As Valentine’s Day approaches, one prevailing argument for marriage may well be that studies show married people are less depressed than their single counterparts. Behind this string of scientific reasoning for matrimony is a proven fact: the prevalence of depression in patients with coronary artery disease (e.g., myocardial infarction and heart failure) is approximately five times that of the general population.
Major depression is a significant predictor of mortality after myocardial infarction. Its predictive ability on subsequent cardiovascular events, for example, myocardial infarction, arrhythmias, ischemia, or sudden cardiac death, is comparable to that of left ventricular dysfunction, previous myocardial infarction, and smoking. Even more alarming is the finding that depression is a significant risk factor for coronary artery disease in patients without a history of heart disease. In other words, the risk for a heart attack or other cardiac disease for depressed but otherwise healthy patients is similar to the risk for patients with established cardiovascular disease.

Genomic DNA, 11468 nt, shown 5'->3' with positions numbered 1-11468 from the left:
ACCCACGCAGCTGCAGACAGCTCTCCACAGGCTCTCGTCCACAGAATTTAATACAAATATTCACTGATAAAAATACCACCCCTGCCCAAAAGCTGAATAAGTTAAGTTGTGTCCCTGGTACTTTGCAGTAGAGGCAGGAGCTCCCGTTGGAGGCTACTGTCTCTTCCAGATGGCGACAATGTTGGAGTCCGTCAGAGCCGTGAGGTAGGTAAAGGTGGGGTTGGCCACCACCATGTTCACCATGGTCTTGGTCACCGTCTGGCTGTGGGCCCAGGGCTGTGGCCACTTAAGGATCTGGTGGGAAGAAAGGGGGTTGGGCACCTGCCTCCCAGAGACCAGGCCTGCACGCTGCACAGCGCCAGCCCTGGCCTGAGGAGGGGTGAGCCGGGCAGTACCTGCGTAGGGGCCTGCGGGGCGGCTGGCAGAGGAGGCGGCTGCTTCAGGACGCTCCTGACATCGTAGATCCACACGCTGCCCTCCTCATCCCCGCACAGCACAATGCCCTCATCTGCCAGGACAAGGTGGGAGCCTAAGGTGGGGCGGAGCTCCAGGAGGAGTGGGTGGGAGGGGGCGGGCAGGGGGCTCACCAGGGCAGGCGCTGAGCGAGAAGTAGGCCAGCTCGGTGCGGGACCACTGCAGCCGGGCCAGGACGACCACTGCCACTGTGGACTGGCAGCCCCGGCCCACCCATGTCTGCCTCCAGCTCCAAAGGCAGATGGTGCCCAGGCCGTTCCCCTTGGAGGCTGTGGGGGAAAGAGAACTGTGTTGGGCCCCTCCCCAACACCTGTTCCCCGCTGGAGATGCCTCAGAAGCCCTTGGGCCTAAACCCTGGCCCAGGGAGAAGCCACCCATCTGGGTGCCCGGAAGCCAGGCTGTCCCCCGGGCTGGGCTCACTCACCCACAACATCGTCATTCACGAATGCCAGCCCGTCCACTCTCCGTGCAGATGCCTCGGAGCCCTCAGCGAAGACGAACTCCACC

The current study was undertaken to determine whether rats with CMS-induced anhedonia (i.e., experimental depression) were more susceptible than control rats to experimentally induced cardiac arrhythmias. Both behavioral and cardiovascular changes were observed in rats exposed to CMS. This stress appears to produce a reduced threshold for ventricular arrhythmias that may signal an increased risk of detrimental cardiovascular outcomes (e.g., myocardial infarction, heart failure, and sudden cardiac death).
The researchers believe that further research should focus on determining the central nervous system mechanisms that are driving the changes in sympathetic tone and susceptibility to cardiac arrhythmias in the CMS model. The use of controlled experimental methods may shed light on the mechanisms that underlie the increased risk for coronary artery disease in individuals with mood disorders, and may aid in the development of beneficial treatments for these patients.
Source: February 2004 edition of the American Journal of Physiology--Heart and Circulatory Physiology.
The American Physiological Society (APS) was founded in 1887 to foster basic and applied science, much of it relating to human health. The Bethesda, MD-based Society has more than 10,000 members and publishes 3,800 articles in its 14 peer-reviewed journals every year.
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